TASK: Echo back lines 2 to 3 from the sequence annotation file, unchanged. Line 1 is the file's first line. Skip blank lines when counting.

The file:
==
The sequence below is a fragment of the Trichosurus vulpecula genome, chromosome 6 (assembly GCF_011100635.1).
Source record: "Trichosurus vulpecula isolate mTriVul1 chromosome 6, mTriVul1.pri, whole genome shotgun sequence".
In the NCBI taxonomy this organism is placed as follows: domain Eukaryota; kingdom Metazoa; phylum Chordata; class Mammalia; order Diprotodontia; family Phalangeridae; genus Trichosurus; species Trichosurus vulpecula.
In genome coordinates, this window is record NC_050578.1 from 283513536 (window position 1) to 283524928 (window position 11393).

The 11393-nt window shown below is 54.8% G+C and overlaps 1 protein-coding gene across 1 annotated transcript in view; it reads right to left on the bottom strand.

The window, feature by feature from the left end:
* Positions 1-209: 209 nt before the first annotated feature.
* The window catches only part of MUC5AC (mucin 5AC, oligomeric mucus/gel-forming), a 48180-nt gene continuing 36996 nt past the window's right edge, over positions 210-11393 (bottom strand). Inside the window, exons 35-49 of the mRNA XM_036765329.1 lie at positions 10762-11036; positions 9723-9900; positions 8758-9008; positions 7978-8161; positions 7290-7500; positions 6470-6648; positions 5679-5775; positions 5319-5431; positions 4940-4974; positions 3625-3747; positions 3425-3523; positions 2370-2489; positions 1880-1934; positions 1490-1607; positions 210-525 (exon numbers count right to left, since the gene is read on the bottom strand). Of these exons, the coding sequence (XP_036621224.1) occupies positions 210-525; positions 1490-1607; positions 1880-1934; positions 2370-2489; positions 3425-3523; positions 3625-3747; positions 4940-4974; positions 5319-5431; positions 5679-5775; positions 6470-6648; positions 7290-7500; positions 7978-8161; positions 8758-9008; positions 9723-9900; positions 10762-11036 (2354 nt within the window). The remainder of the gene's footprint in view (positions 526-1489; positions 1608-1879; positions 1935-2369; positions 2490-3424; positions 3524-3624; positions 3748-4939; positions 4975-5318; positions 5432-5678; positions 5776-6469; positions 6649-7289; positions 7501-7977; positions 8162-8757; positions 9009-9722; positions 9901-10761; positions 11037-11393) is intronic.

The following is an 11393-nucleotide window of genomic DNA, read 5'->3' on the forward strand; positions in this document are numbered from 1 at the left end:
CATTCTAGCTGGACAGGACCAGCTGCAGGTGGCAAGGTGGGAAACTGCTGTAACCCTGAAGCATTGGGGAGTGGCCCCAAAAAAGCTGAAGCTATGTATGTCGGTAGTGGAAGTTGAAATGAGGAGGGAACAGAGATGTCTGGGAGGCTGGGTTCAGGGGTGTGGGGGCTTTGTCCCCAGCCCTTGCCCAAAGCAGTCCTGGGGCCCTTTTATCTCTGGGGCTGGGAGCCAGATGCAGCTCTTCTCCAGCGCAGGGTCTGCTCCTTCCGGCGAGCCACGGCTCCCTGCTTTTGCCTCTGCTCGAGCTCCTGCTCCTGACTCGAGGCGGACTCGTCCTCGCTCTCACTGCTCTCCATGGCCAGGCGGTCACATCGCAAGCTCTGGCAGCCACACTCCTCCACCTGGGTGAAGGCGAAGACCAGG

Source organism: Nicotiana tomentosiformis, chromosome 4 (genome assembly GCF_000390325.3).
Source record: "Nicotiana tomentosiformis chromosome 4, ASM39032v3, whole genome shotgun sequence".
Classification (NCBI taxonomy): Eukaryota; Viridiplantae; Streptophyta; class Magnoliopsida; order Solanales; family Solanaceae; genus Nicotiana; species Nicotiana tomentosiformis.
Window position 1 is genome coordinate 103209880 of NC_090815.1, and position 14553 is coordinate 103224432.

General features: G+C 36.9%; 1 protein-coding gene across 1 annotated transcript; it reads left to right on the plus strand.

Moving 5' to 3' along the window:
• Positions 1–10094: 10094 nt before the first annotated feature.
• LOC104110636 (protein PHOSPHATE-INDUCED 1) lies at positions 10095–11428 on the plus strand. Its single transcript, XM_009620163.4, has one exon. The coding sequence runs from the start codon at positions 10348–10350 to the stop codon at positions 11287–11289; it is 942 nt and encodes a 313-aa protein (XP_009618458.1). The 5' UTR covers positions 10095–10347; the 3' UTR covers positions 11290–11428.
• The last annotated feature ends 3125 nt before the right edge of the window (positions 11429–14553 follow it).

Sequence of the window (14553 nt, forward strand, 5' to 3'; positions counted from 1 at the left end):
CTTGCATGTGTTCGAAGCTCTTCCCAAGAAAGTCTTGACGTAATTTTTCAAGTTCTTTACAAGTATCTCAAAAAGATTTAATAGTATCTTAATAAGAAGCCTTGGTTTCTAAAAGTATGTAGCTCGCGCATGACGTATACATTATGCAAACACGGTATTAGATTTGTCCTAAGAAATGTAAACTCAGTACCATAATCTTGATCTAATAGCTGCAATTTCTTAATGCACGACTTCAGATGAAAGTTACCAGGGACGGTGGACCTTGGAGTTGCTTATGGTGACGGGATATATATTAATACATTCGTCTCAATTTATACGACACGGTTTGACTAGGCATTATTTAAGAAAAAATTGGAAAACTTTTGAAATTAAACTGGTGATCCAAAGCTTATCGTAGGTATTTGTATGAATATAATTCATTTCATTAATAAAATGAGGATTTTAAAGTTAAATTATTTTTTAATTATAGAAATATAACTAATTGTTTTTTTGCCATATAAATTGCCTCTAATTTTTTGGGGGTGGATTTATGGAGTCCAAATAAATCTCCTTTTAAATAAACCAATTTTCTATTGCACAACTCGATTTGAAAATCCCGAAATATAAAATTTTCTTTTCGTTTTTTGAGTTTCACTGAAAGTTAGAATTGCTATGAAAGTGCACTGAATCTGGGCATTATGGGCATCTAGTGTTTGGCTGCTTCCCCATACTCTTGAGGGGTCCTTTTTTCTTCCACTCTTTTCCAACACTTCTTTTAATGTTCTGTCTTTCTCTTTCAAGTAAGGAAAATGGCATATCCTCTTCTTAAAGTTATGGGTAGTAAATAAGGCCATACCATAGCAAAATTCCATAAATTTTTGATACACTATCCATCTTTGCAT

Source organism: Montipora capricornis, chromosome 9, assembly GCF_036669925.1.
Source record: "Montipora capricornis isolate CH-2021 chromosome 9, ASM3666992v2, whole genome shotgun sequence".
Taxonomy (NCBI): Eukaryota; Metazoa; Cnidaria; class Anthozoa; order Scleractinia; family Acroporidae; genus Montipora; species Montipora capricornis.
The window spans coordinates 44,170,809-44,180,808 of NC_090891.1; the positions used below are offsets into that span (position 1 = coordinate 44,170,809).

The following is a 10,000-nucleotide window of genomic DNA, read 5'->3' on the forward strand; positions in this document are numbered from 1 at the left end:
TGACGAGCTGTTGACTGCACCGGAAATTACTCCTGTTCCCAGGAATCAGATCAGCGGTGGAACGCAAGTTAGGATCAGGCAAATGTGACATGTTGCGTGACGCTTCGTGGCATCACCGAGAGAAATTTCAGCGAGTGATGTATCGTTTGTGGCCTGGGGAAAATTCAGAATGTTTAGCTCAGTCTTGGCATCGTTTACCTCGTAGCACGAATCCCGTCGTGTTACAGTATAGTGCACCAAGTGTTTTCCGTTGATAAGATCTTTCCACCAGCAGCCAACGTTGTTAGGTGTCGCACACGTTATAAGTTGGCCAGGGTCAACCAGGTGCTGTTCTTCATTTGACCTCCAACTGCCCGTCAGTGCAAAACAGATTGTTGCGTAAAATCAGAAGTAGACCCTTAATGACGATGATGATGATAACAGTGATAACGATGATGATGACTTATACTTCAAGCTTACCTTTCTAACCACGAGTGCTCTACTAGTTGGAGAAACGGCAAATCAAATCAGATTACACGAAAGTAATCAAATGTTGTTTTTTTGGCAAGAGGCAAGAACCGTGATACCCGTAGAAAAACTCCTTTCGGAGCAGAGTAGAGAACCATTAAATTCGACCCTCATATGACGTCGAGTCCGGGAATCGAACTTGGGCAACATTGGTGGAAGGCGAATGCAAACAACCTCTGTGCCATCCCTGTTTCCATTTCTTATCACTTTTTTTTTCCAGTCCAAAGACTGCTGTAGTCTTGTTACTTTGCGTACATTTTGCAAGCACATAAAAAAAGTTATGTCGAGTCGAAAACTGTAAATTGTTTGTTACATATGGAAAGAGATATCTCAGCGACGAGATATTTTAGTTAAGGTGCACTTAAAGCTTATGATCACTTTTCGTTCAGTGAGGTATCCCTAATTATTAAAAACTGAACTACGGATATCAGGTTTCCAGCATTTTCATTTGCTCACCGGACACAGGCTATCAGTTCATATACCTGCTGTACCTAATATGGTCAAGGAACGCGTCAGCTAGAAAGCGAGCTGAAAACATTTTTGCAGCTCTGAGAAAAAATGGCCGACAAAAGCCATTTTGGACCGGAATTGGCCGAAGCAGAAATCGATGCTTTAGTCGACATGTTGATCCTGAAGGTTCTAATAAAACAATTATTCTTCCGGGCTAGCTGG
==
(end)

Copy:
Source record: "Trichosurus vulpecula isolate mTriVul1 chromosome 6, mTriVul1.pri, whole genome shotgun sequence".
In the NCBI taxonomy this organism is placed as follows: domain Eukaryota; kingdom Metazoa; phylum Chordata; class Mammalia; order Diprotodontia; family Phalangeridae; genus Trichosurus; species Trichosurus vulpecula.